The radio window is the region of the radio spectrum that penetrate the Earth's atmosphere. Typically, the lower limit of the radio window's range has a value of about 10 MHz (λ ≈ 30 m); the best upper limit achievable from optimal terrestrial observation sites is equal to approximately 1 THz (λ ≈ 0.3 mm).[1][2]

Opacity of the Earth's atmosphere: the radio window spans larger wavelengths.

It plays an important role in astronomy; up until the 1940s, astronomers could only use the visible and near infrared spectra for their measurements and observations. With the development of radio telescopes, the radio window became more and more utilizable, leading to the development of radio astronomy that provided astrophysicists with valuable observational data.[3]

Factors affecting lower and upper limits edit

The lower and upper limits of the radio window's range of frequencies are not fixed; they depend on a variety of factors.

Absorption of mid-IR edit

The upper limit is affected by the vibrational transitions of atmospheric molecules such as oxygen (O2), carbon dioxide (CO2), and water (H2O), whose energies are comparable to the energies of mid-infrared photons: these molecules largely absorb the mid-infrared radiation that heads towards Earth.[4][5]

Ionosphere edit

The radio window's lower frequency limit is greatly affected by the ionospheric refraction of the radio waves whose frequencies are approximately below 30 MHz (λ > 10 m);[6] radio waves with frequencies below the limit of 10 MHz (λ > 30 m) are reflected back into space by the ionosphere.[7] The lower limit is proportional to the density of the ionosphere's free electrons and coincides with the plasma frequency:

where   is the plasma frequency in Hz and   the electron density in electrons per cubic meter. Since it is highly dependent on sunlight, the value of   changes significantly from daytime to nighttime usually being lower during the day, leading to a decrease of the radio window's lower limit and higher during the night, causing an increase of the radio window's lower frequency end. However, this also depends on the solar activity and the geographic position.[8]

Troposphere edit

The Atacama Large Millimeter Array, an astronomical interferometer of 66 radio telescopes constructed on the 5,000 m (16,000 ft) elevation Chajnantor plateau in Chile.

When performing observations, radio astronomers try to extend the upper limit of the radio window towards the 1 THz optimum, since the astronomical objects give spectral lines of greater intensity in the higher frequency range.[9] Tropospheric water vapour greatly affects the upper limit since its resonant absorption frequency bands are 22.3 GHz (λ ≈ 1.32 cm), 183.3 GHz (λ ≈ 1.64 mm) and 323.8 GHz (λ ≈ 0.93 mm). The tropospheric oxygen's bands at 60 GHz (λ ≈ 5.00 mm) and 118.74 GHz (λ ≈ 2.52 mm) also affect the upper limit.[10] To tackle the issue of water vapour, many observatories are built at high altitudes where the climate is more dry.[11] However, not many things can be done to avoid the oxygen's interference with radio waves propagation.[12]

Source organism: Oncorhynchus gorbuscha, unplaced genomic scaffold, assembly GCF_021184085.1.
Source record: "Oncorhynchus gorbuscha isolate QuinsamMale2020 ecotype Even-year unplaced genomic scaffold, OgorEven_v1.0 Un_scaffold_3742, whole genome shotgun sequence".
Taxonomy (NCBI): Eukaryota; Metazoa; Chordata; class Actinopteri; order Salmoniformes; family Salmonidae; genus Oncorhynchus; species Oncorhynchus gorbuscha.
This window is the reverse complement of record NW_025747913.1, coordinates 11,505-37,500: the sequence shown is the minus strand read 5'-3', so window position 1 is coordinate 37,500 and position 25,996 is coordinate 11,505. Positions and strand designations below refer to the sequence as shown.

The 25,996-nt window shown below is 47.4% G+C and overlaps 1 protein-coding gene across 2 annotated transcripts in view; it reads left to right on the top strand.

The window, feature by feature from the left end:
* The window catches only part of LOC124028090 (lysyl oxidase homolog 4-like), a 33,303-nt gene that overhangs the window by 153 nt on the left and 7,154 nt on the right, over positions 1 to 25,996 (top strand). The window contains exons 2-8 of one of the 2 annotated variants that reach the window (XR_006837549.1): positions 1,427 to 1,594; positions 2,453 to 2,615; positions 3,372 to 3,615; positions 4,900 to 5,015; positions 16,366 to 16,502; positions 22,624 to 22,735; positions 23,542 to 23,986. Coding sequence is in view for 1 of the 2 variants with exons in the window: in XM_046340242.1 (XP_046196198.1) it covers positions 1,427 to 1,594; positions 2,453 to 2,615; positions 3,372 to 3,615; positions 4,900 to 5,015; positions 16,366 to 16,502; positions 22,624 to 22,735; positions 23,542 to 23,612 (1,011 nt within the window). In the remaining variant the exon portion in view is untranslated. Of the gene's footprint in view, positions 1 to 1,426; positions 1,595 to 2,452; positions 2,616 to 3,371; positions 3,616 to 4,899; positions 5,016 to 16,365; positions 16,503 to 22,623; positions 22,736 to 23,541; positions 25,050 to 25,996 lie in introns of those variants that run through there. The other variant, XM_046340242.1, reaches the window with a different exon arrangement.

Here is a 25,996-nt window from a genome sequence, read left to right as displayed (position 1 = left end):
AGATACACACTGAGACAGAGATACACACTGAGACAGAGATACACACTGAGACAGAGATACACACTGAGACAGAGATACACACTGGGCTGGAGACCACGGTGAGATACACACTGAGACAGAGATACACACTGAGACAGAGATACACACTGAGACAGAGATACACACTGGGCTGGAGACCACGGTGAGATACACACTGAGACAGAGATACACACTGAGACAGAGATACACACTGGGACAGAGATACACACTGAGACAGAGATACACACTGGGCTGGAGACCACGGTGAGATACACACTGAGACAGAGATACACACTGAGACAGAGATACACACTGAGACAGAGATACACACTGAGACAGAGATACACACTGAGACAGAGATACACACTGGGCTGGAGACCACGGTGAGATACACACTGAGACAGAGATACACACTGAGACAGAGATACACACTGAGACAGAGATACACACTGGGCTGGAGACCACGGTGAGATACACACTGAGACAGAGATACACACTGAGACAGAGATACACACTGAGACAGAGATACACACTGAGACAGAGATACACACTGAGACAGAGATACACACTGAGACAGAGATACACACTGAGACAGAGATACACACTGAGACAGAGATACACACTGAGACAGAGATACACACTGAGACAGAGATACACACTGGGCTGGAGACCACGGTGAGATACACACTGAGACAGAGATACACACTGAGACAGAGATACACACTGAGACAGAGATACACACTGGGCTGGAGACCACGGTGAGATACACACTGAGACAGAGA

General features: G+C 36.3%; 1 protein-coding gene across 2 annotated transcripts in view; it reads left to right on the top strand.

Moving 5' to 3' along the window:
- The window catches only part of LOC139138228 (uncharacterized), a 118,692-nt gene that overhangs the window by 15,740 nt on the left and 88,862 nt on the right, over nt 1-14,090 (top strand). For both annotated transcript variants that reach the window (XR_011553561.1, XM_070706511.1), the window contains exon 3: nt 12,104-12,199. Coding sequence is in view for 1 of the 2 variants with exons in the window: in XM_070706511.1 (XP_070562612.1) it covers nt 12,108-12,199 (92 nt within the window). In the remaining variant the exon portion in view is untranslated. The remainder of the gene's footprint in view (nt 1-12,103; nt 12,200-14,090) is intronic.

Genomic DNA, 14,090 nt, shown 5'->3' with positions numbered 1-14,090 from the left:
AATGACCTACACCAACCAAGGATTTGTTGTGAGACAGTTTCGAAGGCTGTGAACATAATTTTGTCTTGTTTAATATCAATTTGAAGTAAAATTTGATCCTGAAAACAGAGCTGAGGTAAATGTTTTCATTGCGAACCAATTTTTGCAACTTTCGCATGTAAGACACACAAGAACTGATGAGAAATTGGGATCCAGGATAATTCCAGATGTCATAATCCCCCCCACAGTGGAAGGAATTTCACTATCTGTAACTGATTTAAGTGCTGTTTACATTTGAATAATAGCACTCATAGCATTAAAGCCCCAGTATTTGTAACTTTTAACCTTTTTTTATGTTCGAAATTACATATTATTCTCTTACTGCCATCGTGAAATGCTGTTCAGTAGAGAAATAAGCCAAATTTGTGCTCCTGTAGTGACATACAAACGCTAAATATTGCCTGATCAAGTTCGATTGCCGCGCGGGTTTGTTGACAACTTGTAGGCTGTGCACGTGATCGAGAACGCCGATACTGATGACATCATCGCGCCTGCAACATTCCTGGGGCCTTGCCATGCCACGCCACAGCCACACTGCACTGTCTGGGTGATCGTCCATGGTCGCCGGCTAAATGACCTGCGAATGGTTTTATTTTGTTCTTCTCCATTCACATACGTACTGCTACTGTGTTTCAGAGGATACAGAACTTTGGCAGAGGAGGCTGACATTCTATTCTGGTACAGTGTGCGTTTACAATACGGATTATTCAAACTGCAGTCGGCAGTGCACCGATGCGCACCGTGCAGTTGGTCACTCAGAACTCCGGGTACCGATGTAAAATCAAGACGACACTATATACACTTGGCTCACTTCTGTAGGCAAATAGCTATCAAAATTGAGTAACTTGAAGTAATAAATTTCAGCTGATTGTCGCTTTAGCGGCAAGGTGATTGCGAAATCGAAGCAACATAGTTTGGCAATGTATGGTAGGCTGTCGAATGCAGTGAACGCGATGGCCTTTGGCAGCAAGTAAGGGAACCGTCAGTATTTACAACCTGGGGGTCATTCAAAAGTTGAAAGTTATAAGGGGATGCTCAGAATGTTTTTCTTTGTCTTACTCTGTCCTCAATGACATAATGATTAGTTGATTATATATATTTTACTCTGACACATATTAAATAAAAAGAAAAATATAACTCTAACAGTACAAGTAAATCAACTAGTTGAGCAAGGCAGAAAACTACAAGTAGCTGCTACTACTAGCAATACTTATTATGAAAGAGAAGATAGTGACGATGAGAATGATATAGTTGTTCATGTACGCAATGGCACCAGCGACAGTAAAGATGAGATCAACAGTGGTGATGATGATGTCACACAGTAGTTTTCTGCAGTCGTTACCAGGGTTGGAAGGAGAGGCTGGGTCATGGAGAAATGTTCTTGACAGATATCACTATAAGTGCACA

Radio frequency interference edit

The width of the radio window is also affected by radio frequency interference which hinders the observations at certain wavelength ranges and undermines the quality of the observational data of radio astronomy.[13]

See also edit

References edit

  1. ^ Condon, James J.; Ransom, Scott M. (2016). Essential Radio Astronomy. Princeton University Press. p. 1. ISBN 978-0-691-13779-7.
  2. ^ "1 Introduction‣ Essential Radio Astronomy". Retrieved 2021-12-27.
  3. ^ Wilson, Thomas; Rohlfs, Kristen; Huettemeister, Susanne (2016). Tools of Radio Astronomy. Berlin: Springer-Verlag GmbH. pp. 1–2. ISBN 978-3-662-51732-1. OCLC 954868912.
  4. ^ Liou, Kuo-Nan; Yang, Ping; Takano, Yoshihide (2016). Light scattering by ice crystals: fundamentals and applications. Cambridge University Press. p. 251. doi:10.1017/CBO9781139030052. ISBN 978-1-139-03005-2. OCLC 958454932.
  5. ^ Ritchie, Grant (2017). Atmospheric chemistry: from the surface to the stratosphere. World Scientific. p. 68. ISBN 978-1-78634-175-4. OCLC 957339640.
  6. ^ Anderson, John B.; Johannesson, Rolf (2005). Understanding information transmission. Piscataway, NJ; Hoboken, NJ: IEEE Press, Wiley-Interscience. p. 110. ISBN 978-0-471-67910-3. OCLC 56103934.
  7. ^ Torge, Wolfgang; Müller, Jürgen (2012). Geodesy. Berlin: De Gruyter. p. 121. ISBN 978-3-11-020718-7. OCLC 987088700.
  8. ^ Warnick, Karl F.; Maaskant, Rob; Ivashina, Marianna V. (2018). Phased arrays for radio astronomy, remote sensing and satellite communications. Cambridge University Press. p. 5. ISBN 978-1-108-42392-2. OCLC 1032582026.
  9. ^ Wilson, Thomas; Rohlfs, Kristen; Huettemeister, Susanne (2016). Tools of Radio Astronomy. Springer-Verlag GmbH. p. 4. ISBN 978-3-662-51732-1. OCLC 954868912.
  10. ^ Otung, Ifiok (2021). Communication engineering principles. Wiley. p. 390. ISBN 978-1-119-27402-5. OCLC 1225565245.
  11. ^ Karttunen, Hannu (2007). Fundamental astronomy. Berlin: Springer-verlag. p. 72. ISBN 978-3-540-34143-7. OCLC 860603182.
  12. ^ Conference Proceedings. IEEE. 1990. p. 241. ISBN 978-0-87942-557-9. OCLC 25175353.
  13. ^ McNally, Derek (1994). McNally, Derek; Unesco (eds.). The vanishing universe: adverse environmental impacts on astronomy: proceedings of the conference sponsored by Unesco. Cambridge; New York: Cambridge University Press. p. 93. ISBN 978-0-521-45020-1. OCLC 29359179.